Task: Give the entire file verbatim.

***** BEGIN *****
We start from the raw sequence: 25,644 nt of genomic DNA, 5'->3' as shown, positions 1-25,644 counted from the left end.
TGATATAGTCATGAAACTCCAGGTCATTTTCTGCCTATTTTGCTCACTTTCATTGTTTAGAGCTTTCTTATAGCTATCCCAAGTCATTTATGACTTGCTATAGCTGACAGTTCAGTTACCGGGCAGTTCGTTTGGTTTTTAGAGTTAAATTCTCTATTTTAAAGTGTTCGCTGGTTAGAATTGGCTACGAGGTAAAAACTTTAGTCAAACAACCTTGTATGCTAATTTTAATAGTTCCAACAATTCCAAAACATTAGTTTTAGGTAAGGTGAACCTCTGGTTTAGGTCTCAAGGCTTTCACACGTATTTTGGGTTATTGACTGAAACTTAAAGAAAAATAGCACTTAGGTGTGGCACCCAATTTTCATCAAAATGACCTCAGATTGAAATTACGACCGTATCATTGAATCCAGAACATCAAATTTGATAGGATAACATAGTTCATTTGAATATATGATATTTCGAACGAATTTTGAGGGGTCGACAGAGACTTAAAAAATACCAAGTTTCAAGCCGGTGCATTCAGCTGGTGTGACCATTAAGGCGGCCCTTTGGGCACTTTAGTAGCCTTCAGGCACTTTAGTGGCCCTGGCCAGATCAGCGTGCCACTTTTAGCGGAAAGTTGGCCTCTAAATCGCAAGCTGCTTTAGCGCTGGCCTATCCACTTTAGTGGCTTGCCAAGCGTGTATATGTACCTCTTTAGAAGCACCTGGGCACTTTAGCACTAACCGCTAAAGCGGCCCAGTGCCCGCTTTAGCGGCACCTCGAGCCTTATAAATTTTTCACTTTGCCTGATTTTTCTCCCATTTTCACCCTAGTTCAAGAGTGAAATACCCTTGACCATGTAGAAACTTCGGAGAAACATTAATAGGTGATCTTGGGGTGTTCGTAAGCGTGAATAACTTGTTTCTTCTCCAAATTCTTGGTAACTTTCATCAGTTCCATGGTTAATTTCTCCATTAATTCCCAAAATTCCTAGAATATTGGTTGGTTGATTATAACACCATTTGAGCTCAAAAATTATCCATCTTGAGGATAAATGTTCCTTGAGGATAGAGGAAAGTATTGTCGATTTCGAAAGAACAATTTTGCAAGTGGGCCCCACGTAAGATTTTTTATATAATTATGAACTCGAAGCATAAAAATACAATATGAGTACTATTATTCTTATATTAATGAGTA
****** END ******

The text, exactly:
We start from the raw sequence: 25,644 nt of genomic DNA, 5'->3' as shown, positions 1-25,644 counted from the left end.
TGATATAGTCATGAAACTCCAGGTCATTTTCTGCCTATTTTGCTCACTTTCATTGTTTAGAGCTTTCTTATAGCTATCCCAAGTCATTTATGACTTGCTATAGCTGACAGTTCAGTTACCGGGCAGTTCGTTTGGTTTTTAGAGTTAAATTCTCTATTTTAAAGTGTTCGCTGGTTAGAATTGGCTACGAGGTAAAAACTTTAGTCAAACAACCTTGTATGCTAATTTTAATAGTTCCAACAATTCCAAAACATTAGTTTTAGGTAAGGTGAACCTCTGGTTTAGGTCTCAAGGCTTTCACACGTATTTTGGGTTATTGACTGAAACTTAAAGAAAAATAGCACTTAGGTGTGGCACCCAATTTTCATCAAAATGACCTCAGATTGAAATTACGACCGTATCATTGAATCCAGAACATCAAATTTGATAGGATAACATAGTTCATTTGAATATATGATATTTCGAACGAATTTTGAGGGGTCGACAGAGACTTAAAAAATACCAAGTTTCAAGCCGGTGCATTCAGCTGGTGTGACCATTAAGGCGGCCCTTTGGGCACTTTAGTAGCCTTCAGGCACTTTAGTGGCCCTGGCCAGATCAGCGTGCCACTTTTAGCGGAAAGTTGGCCTCTAAATCGCAAGCTGCTTTAGCGCTGGCCTATCCACTTTAGTGGCTTGCCAAGCGTGTATATGTACCTCTTTAGAAGCACCTGGGCACTTTAGCACTAACCGCTAAAGCGGCCCAGTGCCCGCTTTAGCGGCACCTCGAGCCTTATAAATTTTTCACTTTGCCTGATTTTTCTCCCATTTTCACCCTAGTTCAAGAGTGAAATACCCTTGACCATGTAGAAACTTCGGAGAAACATTAATAGGTGATCTTGGGGTGTTCGTAAGCGTGAATAACTTGTTTCTTCTCCAAATTCTTGGTAACTTTCATCAGTTCCATGGTTAATTTCTCCATTAATTCCCAAAATTCCTAGAATATTGGTTGGTTGATTATAACACCATTTGAGCTCAAAAATTATCCATCTTGAGGATAAATGTTCCTTGAGGATAGAGGAAAGTATTGTCGATTTCGAAAGAACAATTTTGCAAGTGGGCCCCACGTAAGATTTTTTATATAATTATGAACTCGAAGCATAAAAATACAATATGAGTACTATTATTCTTATATTAATGAGTA